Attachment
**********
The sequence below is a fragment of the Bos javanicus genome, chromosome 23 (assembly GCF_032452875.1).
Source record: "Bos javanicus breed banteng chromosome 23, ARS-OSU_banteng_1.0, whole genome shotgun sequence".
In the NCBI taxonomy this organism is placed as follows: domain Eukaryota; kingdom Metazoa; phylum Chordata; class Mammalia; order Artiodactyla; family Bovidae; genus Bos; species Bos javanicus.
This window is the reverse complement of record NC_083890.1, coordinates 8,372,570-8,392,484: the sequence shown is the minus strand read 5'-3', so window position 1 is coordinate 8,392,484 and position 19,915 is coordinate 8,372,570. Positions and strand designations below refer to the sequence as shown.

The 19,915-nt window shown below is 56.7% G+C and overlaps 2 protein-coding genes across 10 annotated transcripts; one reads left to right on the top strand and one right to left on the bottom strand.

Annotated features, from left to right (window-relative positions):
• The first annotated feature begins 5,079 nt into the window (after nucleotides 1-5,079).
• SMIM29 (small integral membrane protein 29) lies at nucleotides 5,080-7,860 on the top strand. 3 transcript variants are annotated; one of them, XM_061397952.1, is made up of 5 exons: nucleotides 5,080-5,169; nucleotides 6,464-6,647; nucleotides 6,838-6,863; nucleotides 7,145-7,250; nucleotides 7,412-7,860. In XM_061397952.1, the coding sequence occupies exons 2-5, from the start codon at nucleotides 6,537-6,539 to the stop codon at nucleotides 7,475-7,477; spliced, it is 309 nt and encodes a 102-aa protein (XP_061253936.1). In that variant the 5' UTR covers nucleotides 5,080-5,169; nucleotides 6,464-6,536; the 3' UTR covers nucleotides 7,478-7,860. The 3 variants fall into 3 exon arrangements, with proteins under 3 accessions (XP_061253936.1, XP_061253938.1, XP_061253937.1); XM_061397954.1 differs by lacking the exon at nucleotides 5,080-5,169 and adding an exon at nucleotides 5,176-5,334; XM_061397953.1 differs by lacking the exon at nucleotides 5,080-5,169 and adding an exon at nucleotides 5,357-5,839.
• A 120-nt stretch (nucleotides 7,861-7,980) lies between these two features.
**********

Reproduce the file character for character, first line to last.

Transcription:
The sequence below is a fragment of the Bos javanicus genome, chromosome 23 (assembly GCF_032452875.1).
Source record: "Bos javanicus breed banteng chromosome 23, ARS-OSU_banteng_1.0, whole genome shotgun sequence".
In the NCBI taxonomy this organism is placed as follows: domain Eukaryota; kingdom Metazoa; phylum Chordata; class Mammalia; order Artiodactyla; family Bovidae; genus Bos; species Bos javanicus.
This window is the reverse complement of record NC_083890.1, coordinates 8,372,570-8,392,484: the sequence shown is the minus strand read 5'-3', so window position 1 is coordinate 8,392,484 and position 19,915 is coordinate 8,372,570. Positions and strand designations below refer to the sequence as shown.

The 19,915-nt window shown below is 56.7% G+C and overlaps 2 protein-coding genes across 10 annotated transcripts; one reads left to right on the top strand and one right to left on the bottom strand.

Annotated features, from left to right (window-relative positions):
• The first annotated feature begins 5,079 nt into the window (after nucleotides 1-5,079).
• SMIM29 (small integral membrane protein 29) lies at nucleotides 5,080-7,860 on the top strand. 3 transcript variants are annotated; one of them, XM_061397952.1, is made up of 5 exons: nucleotides 5,080-5,169; nucleotides 6,464-6,647; nucleotides 6,838-6,863; nucleotides 7,145-7,250; nucleotides 7,412-7,860. In XM_061397952.1, the coding sequence occupies exons 2-5, from the start codon at nucleotides 6,537-6,539 to the stop codon at nucleotides 7,475-7,477; spliced, it is 309 nt and encodes a 102-aa protein (XP_061253936.1). In that variant the 5' UTR covers nucleotides 5,080-5,169; nucleotides 6,464-6,536; the 3' UTR covers nucleotides 7,478-7,860. The 3 variants fall into 3 exon arrangements, with proteins under 3 accessions (XP_061253936.1, XP_061253938.1, XP_061253937.1); XM_061397954.1 differs by lacking the exon at nucleotides 5,080-5,169 and adding an exon at nucleotides 5,176-5,334; XM_061397953.1 differs by lacking the exon at nucleotides 5,080-5,169 and adding an exon at nucleotides 5,357-5,839.
• A 120-nt stretch (nucleotides 7,861-7,980) lies between these two features.